Lock-down drives shift in work models – business news 21 May 2021.

James Salmon, Operations Director.

Lock-down drives shift in work models, women hit hardest, opting for the hybrid model, consumer confidence returns, factory output rebounds, Great British Railways, retail and lots more.

Lock-down drives shift in work models

Recruiters say the shift toward home-working driven by coronavirus lock-downs is prompting a move away from City jobs. Lorraine Twist of recruiter Hays says that some professionals have already moved out of London but have retained their positions and are working remotely. However, Hays predicts most firms will move from a remote model to a hybrid one, with Ms Twist saying staff who have relocated may face a long commute several days a week or look to move to a more local position. Michiel Willems in City AM notes ways some firms have already adapted working models, with BDO asking staff where they would like to work post-pandemic; KPMG saying it expects staff to spend four days every fortnight in the office; PwC asking staff to be in the office two to three days a week; and Deloitte saying it will look to go down the hybrid working route. Deloitte research shows that 23% of UK workers are hoping to work from home all, or almost all, of the time once lockdown restrictions have lifted.

Remote working has hit women hardest

As staff start to return to offices as restrictions ease, research by Vodafone suggests that nearly half of all women who leave the workplace for over a year suffer from a loss of confidence. It was found that more than a third of staff have seen their confidence in their abilities dip after a year of primarily remote working, with 42% of women saying their confidence has been hit compared with 24% of men. The report also found that 45% of women struggled with balancing work and caring responsibilities, while the rate is just 30% among men. The poll saw 31% of women returning to work and 25% of men say they found it hard to adjust following the extended break from the workplace. A separate poll from Deloitte shows that female professionals have been left feeling burned out by childcare and domestic chores during the pandemic.

Professional services staff opt for hybrid model

Research from French Duncan suggests a majority of professional services staff see a hybrid model as the optimum working arrangement in the future. The firm said 97% of staff have responded “positively” in regard to how they have coped with remote working. While a hybrid model of three days at home and two in the office was the most desired, with 39% saying it was their preference, 20% preferred two days at home and three in the office. The poll saw 34% of staff select Friday as the best day for home working, while 50% said they were “flexible” when it came to which days were preferred to work at home or in the office. Managing partner Graeme Finnie said: “What’s clear from the results is that a hybrid model of staff working locations is necessary – that there are numerous benefits to most in being able to work both remotely and in the office.”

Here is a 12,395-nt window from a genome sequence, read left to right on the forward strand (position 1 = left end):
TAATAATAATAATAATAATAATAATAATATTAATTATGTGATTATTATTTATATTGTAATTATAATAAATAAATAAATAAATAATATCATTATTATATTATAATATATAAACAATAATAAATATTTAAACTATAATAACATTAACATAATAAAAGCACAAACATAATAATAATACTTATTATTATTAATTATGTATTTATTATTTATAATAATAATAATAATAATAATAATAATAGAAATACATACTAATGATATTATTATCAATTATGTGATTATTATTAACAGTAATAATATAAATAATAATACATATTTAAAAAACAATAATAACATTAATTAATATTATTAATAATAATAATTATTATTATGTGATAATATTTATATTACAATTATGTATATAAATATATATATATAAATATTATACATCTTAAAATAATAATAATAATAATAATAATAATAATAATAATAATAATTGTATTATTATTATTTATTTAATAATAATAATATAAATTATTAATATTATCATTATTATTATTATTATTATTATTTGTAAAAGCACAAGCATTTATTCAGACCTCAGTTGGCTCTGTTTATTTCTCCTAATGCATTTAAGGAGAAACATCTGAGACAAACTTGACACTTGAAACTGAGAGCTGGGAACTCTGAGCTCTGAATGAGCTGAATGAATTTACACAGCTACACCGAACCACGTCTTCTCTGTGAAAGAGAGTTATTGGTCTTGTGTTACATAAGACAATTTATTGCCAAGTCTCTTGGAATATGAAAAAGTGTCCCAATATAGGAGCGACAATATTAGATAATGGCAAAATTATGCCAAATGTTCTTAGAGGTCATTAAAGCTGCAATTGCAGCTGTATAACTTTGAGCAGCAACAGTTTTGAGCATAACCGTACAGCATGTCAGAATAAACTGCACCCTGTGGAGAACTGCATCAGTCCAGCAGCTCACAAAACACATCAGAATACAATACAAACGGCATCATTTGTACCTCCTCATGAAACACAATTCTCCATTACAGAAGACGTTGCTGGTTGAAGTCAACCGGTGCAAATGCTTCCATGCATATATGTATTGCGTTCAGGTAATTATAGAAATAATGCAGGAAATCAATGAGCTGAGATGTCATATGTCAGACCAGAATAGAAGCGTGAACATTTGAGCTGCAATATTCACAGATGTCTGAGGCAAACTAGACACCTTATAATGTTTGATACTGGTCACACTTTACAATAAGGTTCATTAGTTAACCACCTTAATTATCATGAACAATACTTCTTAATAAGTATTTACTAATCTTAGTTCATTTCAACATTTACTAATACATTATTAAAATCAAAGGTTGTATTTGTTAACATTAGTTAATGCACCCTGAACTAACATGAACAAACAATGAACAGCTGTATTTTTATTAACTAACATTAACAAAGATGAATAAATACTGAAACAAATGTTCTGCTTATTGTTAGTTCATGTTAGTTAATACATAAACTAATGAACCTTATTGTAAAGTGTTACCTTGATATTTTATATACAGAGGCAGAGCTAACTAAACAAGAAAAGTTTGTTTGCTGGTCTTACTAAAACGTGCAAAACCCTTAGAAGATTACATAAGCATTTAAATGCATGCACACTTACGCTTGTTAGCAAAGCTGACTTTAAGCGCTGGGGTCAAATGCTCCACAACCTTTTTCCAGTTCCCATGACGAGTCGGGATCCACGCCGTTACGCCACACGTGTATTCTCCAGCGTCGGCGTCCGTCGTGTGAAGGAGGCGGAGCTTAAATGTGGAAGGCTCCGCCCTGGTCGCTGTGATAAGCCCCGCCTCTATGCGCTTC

Easing of restrictions lifts UK consumer confidence to pre-pandemic level

Research firm GfK says UK consumer confidence has hit pre-pandemic levels, with an index measuring opinion on personal finances and wider economic prospects climbing six points to -9 in May.

Factory output rebounds

Factory output grew this month at the fastest rate since December 2018, with the CBI’s monthly industrial trends survey showing that total order books hit their highest level since December 2017 and were reported to be “above normal” for the first time since February 2019. Output increased in 12 of 17 subsectors monitored, with chemicals producers, electronic engineering firms and metal factories reporting the strongest growth. The survey, which is based on the responses of 272 manufacturers, also found that factory bosses are facing higher commodity costs, with supply chains struggling to cope with rising demand, prompting an expectation that prices will rise. Howard Archer, chief economic advisor to the EY Item Club, said: “The CBI survey was healthy, and supported the view that the economy is heading towards a robust second-quarter rebound as it benefits from the easing of restrictions.”

Great British Railways

The UK Government announced its much-lauded plan to reform the UK’s railways. Complete with pledges to “fix the broken system” and deliver a better service “for the passenger”, the white paper presents a vision of the country’s rail network that is a clear break from the current franchise model. Central to the paper is the creation of a new body, Great British Railways, which will absorb existing organisations such as Network Rail.


UK Retail Sales jumped 9.2% in April according to Office for National Statistics data compared with March as covid 19 lockdown restrictions eased and most retailers could reopen. Compared with April 2020 – at the height of the first lock-down – sales were up 43% and still up 9.9% compared with the last month of trading before the pandemic hit